Henry Moreda, his brother, Ed, and his mother, Janet, have run Moreda Dairy in Yerington, 80 miles southeast of Reno, since 1970. The Moredas no longer operate a dairy, but now focus on producing irrigated quality hay and beef cattle. Read more »

Organic 101: Connecting Farmers and Producers to USDA Resources

Consumer demand for organic products continues to grow across the country, representing a multi-billion dollar industry. To meet this demand, USDA offers programs and services to assist the organic community and educate consumers that purchase organic products.

Consumer demand for organic products continues to grow across the country, representing a multi-billion dollar industry. To meet this demand, USDA offers programs and services to assist the organic community and educate consumers that purchase organic products.

This is the eighteenth installment of the Organic 101 series that explores different aspects of the USDA organic regulations.

Consumer demand for organic products continues to grow across the country, representing a $35 billion dollar industry in 2013.  To meet this demand, USDA has initiated a number of new and expanded efforts to connect organic farmers and businesses with the resources they need to ensure the continued growth of the organic sector domestically and abroad.

Some programs have the specific purpose of assisting organic farmers, ranchers, and handlers. Other programs are open to the general public, including organic operations. USDA has a one-stop-shop for information on all of our programs and opportunities for the organic community.  From research and education, to market information and technical assistance, we have something for you. Read more »

Secretary’s Column: New Farm Bill and 2015 Budget Expand Opportunity in Rural America

This week, President Obama released USDA’s fiscal year 2015 budget proposal, which supports our ongoing work to create jobs and opportunity in rural America.

The budget builds on the new opportunities available to us through the recently-passed 2014 Farm Bill to achieve reform and results for the American taxpayer; foster opportunity for the men and women living, working and raising families in rural America; and support innovation through strategic, future-focused investments.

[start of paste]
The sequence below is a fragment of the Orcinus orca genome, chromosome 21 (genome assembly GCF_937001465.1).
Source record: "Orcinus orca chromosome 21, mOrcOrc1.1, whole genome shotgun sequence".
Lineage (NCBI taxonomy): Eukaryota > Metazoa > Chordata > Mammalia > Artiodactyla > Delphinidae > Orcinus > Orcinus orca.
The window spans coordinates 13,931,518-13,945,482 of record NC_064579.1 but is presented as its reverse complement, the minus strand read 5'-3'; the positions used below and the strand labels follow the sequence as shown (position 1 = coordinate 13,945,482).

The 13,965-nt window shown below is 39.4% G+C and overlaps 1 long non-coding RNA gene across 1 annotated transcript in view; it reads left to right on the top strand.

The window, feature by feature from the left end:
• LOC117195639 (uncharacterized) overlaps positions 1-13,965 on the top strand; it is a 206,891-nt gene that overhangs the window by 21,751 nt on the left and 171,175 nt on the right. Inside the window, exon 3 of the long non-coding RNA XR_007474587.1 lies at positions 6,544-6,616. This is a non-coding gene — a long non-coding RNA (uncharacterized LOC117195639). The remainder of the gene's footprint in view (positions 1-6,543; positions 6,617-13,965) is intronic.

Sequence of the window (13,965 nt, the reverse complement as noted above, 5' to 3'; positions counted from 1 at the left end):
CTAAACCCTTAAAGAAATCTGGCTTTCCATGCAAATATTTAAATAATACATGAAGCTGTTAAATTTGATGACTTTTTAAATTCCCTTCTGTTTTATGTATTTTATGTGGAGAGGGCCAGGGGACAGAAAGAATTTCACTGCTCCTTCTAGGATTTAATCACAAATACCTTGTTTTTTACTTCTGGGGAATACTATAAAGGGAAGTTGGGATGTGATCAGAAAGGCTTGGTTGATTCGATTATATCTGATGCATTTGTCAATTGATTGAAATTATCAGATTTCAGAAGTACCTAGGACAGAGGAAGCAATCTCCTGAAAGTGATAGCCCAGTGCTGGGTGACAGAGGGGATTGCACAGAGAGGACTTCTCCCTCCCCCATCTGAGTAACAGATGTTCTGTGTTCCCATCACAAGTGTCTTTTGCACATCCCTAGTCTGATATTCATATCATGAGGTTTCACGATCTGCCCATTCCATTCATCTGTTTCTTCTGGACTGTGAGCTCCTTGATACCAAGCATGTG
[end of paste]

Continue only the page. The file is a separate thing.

My team at USDA has been hard at work identifying everything that will be required—regulations, guidance and other activities—to develop a plan to implement the new Farm Bill. Read more »

Montana Seed Growers “Sow” Importance of Organic Farming

Anna Jones-Crabtree and Doug Crabtree discuss soil health with NRCS Soil Conservationist Amy Kaiser. NRCS photo.

Anna Jones-Crabtree and Doug Crabtree discuss soil health with NRCS Soil Conservationist Amy Kaiser. NRCS photo.

When Anna Jones-Crabtree and Doug Crabtree founded Vilicus Farms in 2009, they snagged the farm’s name from Latin, as “vilicus” means steward. Anna and Doug are definitely stewards of their 1,200-acre organic farm near Havre, Mont.

In a region where wheat is the primary crop and stretches as far as the eye can see, Vilicus Farms is unique. They work on a five-year rotation of about 15 different crops, including flax, lentils, oats, red spring wheat, durum, sweet clover, vetch, peas, rye, winter wheat, buckwheat, safflower, sunflower, spring peas and chickling vetch.

The farm is divided into strips about one mile long and 240 feet wide, and the Crabtrees grow one crop in each strip. Between the strips are untilled sections of native grazing land that serve as buffers to catch snow in the winter for added moisture. Read more »